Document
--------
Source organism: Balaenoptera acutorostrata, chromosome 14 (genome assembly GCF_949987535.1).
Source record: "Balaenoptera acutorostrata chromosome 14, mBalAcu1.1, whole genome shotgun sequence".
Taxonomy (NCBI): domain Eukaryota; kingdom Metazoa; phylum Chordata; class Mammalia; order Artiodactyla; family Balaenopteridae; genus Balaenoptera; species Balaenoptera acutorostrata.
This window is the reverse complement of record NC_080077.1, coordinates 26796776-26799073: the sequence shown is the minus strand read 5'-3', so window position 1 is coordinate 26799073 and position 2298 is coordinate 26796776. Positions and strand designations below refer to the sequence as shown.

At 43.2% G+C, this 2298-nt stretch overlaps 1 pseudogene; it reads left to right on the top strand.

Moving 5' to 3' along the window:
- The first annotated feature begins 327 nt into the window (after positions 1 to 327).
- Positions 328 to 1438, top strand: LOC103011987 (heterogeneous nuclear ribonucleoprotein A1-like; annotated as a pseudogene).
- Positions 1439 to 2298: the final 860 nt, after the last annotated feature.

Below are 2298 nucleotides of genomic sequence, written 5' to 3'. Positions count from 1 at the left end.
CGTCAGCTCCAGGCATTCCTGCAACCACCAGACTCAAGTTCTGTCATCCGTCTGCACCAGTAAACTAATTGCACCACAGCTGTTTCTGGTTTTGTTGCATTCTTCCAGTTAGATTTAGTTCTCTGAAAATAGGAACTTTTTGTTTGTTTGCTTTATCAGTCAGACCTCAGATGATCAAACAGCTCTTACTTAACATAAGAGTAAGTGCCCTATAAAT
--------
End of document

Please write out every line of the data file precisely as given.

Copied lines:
Source organism: Balaenoptera acutorostrata, chromosome 14 (genome assembly GCF_949987535.1).
Source record: "Balaenoptera acutorostrata chromosome 14, mBalAcu1.1, whole genome shotgun sequence".
Taxonomy (NCBI): domain Eukaryota; kingdom Metazoa; phylum Chordata; class Mammalia; order Artiodactyla; family Balaenopteridae; genus Balaenoptera; species Balaenoptera acutorostrata.
This window is the reverse complement of record NC_080077.1, coordinates 26796776-26799073: the sequence shown is the minus strand read 5'-3', so window position 1 is coordinate 26799073 and position 2298 is coordinate 26796776. Positions and strand designations below refer to the sequence as shown.

At 43.2% G+C, this 2298-nt stretch overlaps 1 pseudogene; it reads left to right on the top strand.

Moving 5' to 3' along the window:
- The first annotated feature begins 327 nt into the window (after positions 1 to 327).
- Positions 328 to 1438, top strand: LOC103011987 (heterogeneous nuclear ribonucleoprotein A1-like; annotated as a pseudogene).
- Positions 1439 to 2298: the final 860 nt, after the last annotated feature.

Below are 2298 nucleotides of genomic sequence, written 5' to 3'. Positions count from 1 at the left end.
CGTCAGCTCCAGGCATTCCTGCAACCACCAGACTCAAGTTCTGTCATCCGTCTGCACCAGTAAACTAATTGCACCACAGCTGTTTCTGGTTTTGTTGCATTCTTCCAGTTAGATTTAGTTCTCTGAAAATAGGAACTTTTTGTTTGTTTGCTTTATCAGTCAGACCTCAGATGATCAAACAGCTCTTACTTAACATAAGAGTAAGTGCCCTATAAAT